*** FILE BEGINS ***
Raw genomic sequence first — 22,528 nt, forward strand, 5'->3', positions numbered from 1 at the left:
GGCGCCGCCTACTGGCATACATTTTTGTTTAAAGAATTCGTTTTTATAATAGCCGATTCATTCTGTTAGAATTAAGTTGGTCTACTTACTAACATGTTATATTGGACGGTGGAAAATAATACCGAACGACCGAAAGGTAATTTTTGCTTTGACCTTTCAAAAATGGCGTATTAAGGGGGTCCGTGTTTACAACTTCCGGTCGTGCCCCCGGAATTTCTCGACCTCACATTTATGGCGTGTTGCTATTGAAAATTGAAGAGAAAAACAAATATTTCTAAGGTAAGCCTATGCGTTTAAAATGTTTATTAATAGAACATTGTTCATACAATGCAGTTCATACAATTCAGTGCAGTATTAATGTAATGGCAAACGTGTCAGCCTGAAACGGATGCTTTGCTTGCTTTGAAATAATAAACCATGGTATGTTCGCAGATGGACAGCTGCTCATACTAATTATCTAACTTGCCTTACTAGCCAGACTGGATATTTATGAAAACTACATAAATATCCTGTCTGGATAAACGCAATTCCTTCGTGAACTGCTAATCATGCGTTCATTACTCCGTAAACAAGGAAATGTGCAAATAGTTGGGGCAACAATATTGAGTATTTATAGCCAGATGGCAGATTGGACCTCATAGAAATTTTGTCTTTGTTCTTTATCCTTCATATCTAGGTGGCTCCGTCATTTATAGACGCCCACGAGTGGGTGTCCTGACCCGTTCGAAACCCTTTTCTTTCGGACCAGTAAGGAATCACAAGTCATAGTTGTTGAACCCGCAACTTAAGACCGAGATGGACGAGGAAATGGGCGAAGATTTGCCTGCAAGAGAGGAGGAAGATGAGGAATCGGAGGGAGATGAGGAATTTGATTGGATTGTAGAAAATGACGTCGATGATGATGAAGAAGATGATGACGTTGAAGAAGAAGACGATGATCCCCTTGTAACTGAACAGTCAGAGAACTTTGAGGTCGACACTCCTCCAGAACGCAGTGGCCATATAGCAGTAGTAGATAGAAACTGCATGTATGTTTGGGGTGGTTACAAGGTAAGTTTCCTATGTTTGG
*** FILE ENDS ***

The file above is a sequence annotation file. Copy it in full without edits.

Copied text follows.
Raw genomic sequence first — 22,528 nt, forward strand, 5'->3', positions numbered from 1 at the left:
GGCGCCGCCTACTGGCATACATTTTTGTTTAAAGAATTCGTTTTTATAATAGCCGATTCATTCTGTTAGAATTAAGTTGGTCTACTTACTAACATGTTATATTGGACGGTGGAAAATAATACCGAACGACCGAAAGGTAATTTTTGCTTTGACCTTTCAAAAATGGCGTATTAAGGGGGTCCGTGTTTACAACTTCCGGTCGTGCCCCCGGAATTTCTCGACCTCACATTTATGGCGTGTTGCTATTGAAAATTGAAGAGAAAAACAAATATTTCTAAGGTAAGCCTATGCGTTTAAAATGTTTATTAATAGAACATTGTTCATACAATGCAGTTCATACAATTCAGTGCAGTATTAATGTAATGGCAAACGTGTCAGCCTGAAACGGATGCTTTGCTTGCTTTGAAATAATAAACCATGGTATGTTCGCAGATGGACAGCTGCTCATACTAATTATCTAACTTGCCTTACTAGCCAGACTGGATATTTATGAAAACTACATAAATATCCTGTCTGGATAAACGCAATTCCTTCGTGAACTGCTAATCATGCGTTCATTACTCCGTAAACAAGGAAATGTGCAAATAGTTGGGGCAACAATATTGAGTATTTATAGCCAGATGGCAGATTGGACCTCATAGAAATTTTGTCTTTGTTCTTTATCCTTCATATCTAGGTGGCTCCGTCATTTATAGACGCCCACGAGTGGGTGTCCTGACCCGTTCGAAACCCTTTTCTTTCGGACCAGTAAGGAATCACAAGTCATAGTTGTTGAACCCGCAACTTAAGACCGAGATGGACGAGGAAATGGGCGAAGATTTGCCTGCAAGAGAGGAGGAAGATGAGGAATCGGAGGGAGATGAGGAATTTGATTGGATTGTAGAAAATGACGTCGATGATGATGAAGAAGATGATGACGTTGAAGAAGAAGACGATGATCCCCTTGTAACTGAACAGTCAGAGAACTTTGAGGTCGACACTCCTCCAGAACGCAGTGGCCATATAGCAGTAGTAGATAGAAACTGCATGTATGTTTGGGGTGGTTACAAGGTAAGTTTCCTATGTTTGG